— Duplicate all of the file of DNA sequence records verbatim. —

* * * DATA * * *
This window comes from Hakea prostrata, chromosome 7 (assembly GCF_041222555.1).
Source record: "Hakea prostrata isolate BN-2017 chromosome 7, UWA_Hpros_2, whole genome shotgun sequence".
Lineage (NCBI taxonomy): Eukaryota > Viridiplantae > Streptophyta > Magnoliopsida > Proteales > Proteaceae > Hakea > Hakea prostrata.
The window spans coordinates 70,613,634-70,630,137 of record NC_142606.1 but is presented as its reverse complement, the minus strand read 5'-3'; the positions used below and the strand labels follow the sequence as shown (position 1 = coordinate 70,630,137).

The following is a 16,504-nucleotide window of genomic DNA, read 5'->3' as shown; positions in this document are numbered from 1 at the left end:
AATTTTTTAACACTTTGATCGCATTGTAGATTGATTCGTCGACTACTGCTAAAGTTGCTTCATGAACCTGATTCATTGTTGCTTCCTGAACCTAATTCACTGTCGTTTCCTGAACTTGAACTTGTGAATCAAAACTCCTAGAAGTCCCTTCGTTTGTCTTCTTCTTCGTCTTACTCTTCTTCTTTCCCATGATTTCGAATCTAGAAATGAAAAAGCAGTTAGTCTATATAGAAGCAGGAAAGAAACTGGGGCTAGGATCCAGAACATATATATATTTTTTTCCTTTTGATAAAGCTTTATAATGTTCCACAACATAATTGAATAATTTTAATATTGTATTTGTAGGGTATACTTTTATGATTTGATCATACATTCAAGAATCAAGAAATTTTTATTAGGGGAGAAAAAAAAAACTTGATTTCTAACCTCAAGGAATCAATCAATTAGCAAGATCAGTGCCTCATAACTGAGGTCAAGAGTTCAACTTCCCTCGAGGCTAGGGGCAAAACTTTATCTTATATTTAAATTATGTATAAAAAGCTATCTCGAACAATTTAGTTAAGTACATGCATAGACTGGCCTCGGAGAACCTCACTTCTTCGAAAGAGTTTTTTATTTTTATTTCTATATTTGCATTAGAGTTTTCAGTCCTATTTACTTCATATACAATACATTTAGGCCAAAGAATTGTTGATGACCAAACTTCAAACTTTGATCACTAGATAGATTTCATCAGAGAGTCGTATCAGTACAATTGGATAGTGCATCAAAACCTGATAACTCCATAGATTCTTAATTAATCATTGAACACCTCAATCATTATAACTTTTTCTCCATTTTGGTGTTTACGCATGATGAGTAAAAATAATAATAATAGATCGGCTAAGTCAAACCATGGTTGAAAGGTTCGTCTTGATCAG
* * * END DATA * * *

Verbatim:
This window comes from Hakea prostrata, chromosome 7 (assembly GCF_041222555.1).
Source record: "Hakea prostrata isolate BN-2017 chromosome 7, UWA_Hpros_2, whole genome shotgun sequence".
Lineage (NCBI taxonomy): Eukaryota > Viridiplantae > Streptophyta > Magnoliopsida > Proteales > Proteaceae > Hakea > Hakea prostrata.
The window spans coordinates 70,613,634-70,630,137 of record NC_142606.1 but is presented as its reverse complement, the minus strand read 5'-3'; the positions used below and the strand labels follow the sequence as shown (position 1 = coordinate 70,630,137).

The following is a 16,504-nucleotide window of genomic DNA, read 5'->3' as shown; positions in this document are numbered from 1 at the left end:
AATTTTTTAACACTTTGATCGCATTGTAGATTGATTCGTCGACTACTGCTAAAGTTGCTTCATGAACCTGATTCATTGTTGCTTCCTGAACCTAATTCACTGTCGTTTCCTGAACTTGAACTTGTGAATCAAAACTCCTAGAAGTCCCTTCGTTTGTCTTCTTCTTCGTCTTACTCTTCTTCTTTCCCATGATTTCGAATCTAGAAATGAAAAAGCAGTTAGTCTATATAGAAGCAGGAAAGAAACTGGGGCTAGGATCCAGAACATATATATATTTTTTTCCTTTTGATAAAGCTTTATAATGTTCCACAACATAATTGAATAATTTTAATATTGTATTTGTAGGGTATACTTTTATGATTTGATCATACATTCAAGAATCAAGAAATTTTTATTAGGGGAGAAAAAAAAAACTTGATTTCTAACCTCAAGGAATCAATCAATTAGCAAGATCAGTGCCTCATAACTGAGGTCAAGAGTTCAACTTCCCTCGAGGCTAGGGGCAAAACTTTATCTTATATTTAAATTATGTATAAAAAGCTATCTCGAACAATTTAGTTAAGTACATGCATAGACTGGCCTCGGAGAACCTCACTTCTTCGAAAGAGTTTTTTATTTTTATTTCTATATTTGCATTAGAGTTTTCAGTCCTATTTACTTCATATACAATACATTTAGGCCAAAGAATTGTTGATGACCAAACTTCAAACTTTGATCACTAGATAGATTTCATCAGAGAGTCGTATCAGTACAATTGGATAGTGCATCAAAACCTGATAACTCCATAGATTCTTAATTAATCATTGAACACCTCAATCATTATAACTTTTTCTCCATTTTGGTGTTTACGCATGATGAGTAAAAATAATAATAATAGATCGGCTAAGTCAAACCATGGTTGAAAGGTTCGTCTTGATCAG